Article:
Allentown station’s new set uses clean lines, angles and stonework
“There was only one scenic partner we considered for this project, and it wasn’t just because they did our last major set ten years ago. We knew at once the design would give us the production values and branding message that we needed to move our station forward to serve our viewers with the best newscast possible.” said Barry Fisher, the station’s president and general manager, in a statement.
WFMZ worked with Devlin on its previous set investment, which it used for a decade.
Advances in video display technology for on-camera storytelling was a leading force behind getting a new set — and the new look is based around large 6×3 video wall camera center.
In front of this video wall, which can also be used as a standup-style background, a standing anchor desk comfortably holds four and allows for unique debriefing positions. The shape of the desk is created by merging two curved “wings.”
The left side of the studio features a trio of vertically mounted video panels on custom built piers that flair out at the base and angle outward near the top, subtly mirroring the angled design of the desk.
The vertical monitor stands are movable, giving the station the option to use all or some of them in a variety of configurations, while the video displays also rotate 90 degrees for a variety of options.
Wrapping around both the video wall and the camera left area is a backlit color changing wall with a blend of horizontal banding and subtle, curved arcs.
Above this, a gray header with strong horizontal grill-like banding is bisected by a stacked stone segment that adds texture and warmth to the look while mirroring, in a more abstract way, the thick lines on the rest of the header.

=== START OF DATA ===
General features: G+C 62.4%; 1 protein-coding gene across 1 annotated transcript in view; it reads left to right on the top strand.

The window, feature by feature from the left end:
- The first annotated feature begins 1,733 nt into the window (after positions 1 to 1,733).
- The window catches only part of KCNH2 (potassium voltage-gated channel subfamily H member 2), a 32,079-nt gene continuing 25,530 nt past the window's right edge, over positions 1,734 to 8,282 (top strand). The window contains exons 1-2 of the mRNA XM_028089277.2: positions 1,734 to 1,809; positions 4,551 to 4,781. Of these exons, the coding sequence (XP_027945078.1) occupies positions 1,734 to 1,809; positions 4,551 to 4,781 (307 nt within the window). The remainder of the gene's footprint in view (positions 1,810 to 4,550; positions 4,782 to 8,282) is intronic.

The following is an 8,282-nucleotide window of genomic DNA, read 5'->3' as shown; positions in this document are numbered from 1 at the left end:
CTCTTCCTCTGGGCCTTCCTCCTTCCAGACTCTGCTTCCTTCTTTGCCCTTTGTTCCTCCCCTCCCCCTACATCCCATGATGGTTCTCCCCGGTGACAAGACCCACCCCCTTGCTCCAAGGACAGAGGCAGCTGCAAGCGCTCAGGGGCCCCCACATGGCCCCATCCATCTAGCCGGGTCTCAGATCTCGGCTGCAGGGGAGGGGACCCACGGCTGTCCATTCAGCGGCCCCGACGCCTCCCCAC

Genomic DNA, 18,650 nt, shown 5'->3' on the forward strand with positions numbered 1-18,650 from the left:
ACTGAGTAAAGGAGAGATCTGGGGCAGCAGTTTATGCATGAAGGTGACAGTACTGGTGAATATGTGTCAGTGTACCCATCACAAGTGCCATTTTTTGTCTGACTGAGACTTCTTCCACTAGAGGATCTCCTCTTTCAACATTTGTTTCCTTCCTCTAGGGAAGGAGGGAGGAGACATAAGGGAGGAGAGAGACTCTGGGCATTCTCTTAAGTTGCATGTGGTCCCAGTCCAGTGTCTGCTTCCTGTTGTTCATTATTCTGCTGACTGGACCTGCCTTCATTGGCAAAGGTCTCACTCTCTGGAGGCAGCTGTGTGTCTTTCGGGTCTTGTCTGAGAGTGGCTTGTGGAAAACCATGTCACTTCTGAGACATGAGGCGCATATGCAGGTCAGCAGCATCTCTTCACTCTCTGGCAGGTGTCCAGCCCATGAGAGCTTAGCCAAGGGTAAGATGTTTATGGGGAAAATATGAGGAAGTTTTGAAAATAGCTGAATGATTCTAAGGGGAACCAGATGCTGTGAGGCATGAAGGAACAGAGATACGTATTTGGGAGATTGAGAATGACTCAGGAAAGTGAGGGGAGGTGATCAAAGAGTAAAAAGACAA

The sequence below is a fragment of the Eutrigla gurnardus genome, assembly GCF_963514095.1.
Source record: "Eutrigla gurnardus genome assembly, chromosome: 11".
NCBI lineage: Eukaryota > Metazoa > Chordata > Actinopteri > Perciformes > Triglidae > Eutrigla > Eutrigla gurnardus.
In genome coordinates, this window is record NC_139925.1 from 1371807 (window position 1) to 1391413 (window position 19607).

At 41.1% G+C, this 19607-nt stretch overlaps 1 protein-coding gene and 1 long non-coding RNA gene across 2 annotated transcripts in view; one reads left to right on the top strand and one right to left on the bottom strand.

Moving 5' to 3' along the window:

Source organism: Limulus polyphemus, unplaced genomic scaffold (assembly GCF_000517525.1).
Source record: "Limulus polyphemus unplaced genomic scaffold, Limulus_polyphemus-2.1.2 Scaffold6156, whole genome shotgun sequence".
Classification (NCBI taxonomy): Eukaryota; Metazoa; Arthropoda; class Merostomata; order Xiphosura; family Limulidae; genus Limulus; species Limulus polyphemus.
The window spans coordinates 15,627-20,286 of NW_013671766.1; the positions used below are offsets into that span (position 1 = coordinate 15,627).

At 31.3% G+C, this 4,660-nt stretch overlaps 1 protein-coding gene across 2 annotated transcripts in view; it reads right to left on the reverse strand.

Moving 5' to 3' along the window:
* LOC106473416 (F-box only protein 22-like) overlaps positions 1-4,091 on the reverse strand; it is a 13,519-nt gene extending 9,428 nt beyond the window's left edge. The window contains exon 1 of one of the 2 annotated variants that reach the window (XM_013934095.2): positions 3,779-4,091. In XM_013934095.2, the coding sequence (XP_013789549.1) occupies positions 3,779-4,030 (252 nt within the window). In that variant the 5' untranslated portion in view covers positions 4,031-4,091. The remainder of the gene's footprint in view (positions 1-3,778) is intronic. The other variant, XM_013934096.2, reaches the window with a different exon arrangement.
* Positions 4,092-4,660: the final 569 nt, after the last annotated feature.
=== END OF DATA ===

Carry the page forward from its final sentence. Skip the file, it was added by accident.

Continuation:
To the right of home base, meanwhile, is the station’s weather center, featuring an OTS monitor mounted on two smaller scales version of the piers on the left side of the space.
Three additional video panels are mounted in front of a row of windows looking into the working weather office behind. The glass here is frosted with a design featuring thick lines that weave around the glass panels in a pattern reminiscent of a circuit board or road map — and that also echo the horizontal, vertical and angled elements found elsewhere on the set.
Above and below the windows are a header and knee wall that mimic the look of the gray headers found elsewhere on the set.
The new studio space also includes a multipurpose area that uses the stonework found in the center header on a larger scale on either side of the backlit panels that intersect in the corner of the space, while six vertically mounted video monitors follow the path of the walls.
Thanks to cable coverage, WFMZ’s programming reaches segments of the Philadelphia, New York City and Scranton/Wilkes-Barre markets, putting the station in the unique position of having to compete against a wide range of media outlets.
“Being from the region, I know that WFMZ is plucky, and deserved a set that captured their independent spirit,” said Dan Devlin, owner and chief creative strategist of Devlin Design Group.